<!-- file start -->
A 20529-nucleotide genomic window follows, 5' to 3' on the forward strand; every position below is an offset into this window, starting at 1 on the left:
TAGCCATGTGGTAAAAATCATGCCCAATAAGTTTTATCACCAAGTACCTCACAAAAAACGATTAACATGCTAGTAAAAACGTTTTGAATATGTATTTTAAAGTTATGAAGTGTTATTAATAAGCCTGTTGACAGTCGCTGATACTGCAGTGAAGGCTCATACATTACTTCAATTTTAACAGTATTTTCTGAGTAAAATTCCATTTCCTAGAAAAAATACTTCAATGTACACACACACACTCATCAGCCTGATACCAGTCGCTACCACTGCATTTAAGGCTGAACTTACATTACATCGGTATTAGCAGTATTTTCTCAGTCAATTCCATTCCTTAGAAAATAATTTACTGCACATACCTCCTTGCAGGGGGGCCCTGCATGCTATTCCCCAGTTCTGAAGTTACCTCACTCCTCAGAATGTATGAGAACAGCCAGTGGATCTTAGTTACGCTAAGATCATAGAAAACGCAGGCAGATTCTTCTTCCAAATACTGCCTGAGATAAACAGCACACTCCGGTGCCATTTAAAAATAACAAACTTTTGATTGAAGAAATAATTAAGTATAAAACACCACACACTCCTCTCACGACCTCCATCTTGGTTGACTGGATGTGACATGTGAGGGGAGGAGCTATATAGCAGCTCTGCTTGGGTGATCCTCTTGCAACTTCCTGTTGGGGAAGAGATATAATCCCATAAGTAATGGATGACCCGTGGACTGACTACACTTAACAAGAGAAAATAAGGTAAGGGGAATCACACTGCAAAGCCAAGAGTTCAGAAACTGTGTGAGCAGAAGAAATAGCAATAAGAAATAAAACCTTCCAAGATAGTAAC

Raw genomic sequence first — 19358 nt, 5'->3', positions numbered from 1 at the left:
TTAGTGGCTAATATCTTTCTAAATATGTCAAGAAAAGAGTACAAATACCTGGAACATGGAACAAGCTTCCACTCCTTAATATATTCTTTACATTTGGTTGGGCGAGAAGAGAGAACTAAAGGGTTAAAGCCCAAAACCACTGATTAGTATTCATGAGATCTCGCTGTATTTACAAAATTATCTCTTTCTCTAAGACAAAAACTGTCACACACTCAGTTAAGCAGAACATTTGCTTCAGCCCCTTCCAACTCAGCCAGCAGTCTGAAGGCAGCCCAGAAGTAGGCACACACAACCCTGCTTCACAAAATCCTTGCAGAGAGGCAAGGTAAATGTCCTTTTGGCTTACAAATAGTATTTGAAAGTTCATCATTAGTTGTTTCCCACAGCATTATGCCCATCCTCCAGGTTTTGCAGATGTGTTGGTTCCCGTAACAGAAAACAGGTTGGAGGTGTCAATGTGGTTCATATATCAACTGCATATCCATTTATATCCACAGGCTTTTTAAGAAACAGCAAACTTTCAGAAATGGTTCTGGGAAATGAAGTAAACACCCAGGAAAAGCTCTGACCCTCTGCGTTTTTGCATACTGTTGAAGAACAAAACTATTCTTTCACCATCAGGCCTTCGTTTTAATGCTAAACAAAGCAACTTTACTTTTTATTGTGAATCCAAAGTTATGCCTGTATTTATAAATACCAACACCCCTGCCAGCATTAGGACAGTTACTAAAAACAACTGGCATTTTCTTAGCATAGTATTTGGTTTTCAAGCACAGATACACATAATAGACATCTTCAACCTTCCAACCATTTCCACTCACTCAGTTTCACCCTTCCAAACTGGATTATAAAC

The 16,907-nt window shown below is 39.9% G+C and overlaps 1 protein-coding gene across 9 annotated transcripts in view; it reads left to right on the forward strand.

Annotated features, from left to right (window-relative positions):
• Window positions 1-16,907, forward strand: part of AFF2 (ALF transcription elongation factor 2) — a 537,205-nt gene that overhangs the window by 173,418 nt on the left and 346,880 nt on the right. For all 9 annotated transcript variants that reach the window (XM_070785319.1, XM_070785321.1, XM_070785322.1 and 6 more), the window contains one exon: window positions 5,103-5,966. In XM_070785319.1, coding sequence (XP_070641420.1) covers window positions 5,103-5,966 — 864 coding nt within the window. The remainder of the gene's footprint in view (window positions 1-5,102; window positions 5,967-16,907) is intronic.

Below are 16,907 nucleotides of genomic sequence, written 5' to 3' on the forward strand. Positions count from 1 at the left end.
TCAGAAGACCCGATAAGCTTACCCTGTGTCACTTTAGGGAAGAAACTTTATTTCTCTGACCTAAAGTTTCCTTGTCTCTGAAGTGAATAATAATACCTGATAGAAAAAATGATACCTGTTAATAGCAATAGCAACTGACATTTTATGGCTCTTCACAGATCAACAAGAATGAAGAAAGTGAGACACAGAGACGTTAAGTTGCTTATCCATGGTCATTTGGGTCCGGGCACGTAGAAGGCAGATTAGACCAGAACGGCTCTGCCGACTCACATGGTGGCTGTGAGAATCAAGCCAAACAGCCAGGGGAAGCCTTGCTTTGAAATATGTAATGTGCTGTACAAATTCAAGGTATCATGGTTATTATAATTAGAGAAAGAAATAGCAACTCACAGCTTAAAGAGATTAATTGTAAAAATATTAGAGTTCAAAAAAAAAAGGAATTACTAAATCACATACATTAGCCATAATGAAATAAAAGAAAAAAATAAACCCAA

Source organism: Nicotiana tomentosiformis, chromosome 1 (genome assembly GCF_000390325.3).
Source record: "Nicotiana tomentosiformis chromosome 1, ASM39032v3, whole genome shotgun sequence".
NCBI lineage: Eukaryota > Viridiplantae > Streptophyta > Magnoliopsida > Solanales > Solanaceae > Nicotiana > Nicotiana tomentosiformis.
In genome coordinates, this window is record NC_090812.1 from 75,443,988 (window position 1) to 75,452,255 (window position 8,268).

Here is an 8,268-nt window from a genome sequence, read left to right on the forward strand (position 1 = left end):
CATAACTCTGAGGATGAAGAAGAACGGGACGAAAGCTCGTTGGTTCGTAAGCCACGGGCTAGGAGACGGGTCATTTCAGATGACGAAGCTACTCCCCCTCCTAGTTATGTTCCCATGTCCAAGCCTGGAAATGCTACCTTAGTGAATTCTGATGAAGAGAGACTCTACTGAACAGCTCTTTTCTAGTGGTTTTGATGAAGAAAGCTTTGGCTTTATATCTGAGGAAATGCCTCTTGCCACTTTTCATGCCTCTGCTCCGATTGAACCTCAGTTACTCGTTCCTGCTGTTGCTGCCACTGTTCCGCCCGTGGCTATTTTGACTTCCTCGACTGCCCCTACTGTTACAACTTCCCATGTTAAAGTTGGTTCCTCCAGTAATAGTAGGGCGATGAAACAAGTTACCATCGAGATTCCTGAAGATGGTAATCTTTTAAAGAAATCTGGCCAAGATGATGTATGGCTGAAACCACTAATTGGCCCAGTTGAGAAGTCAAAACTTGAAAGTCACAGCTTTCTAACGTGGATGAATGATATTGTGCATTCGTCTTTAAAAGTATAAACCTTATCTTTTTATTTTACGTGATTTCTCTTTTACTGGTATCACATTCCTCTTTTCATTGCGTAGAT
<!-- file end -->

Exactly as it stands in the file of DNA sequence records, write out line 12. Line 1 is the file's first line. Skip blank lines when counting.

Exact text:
NCBI lineage: Eukaryota > Viridiplantae > Streptophyta > Magnoliopsida > Solanales > Solanaceae > Nicotiana > Nicotiana tomentosiformis.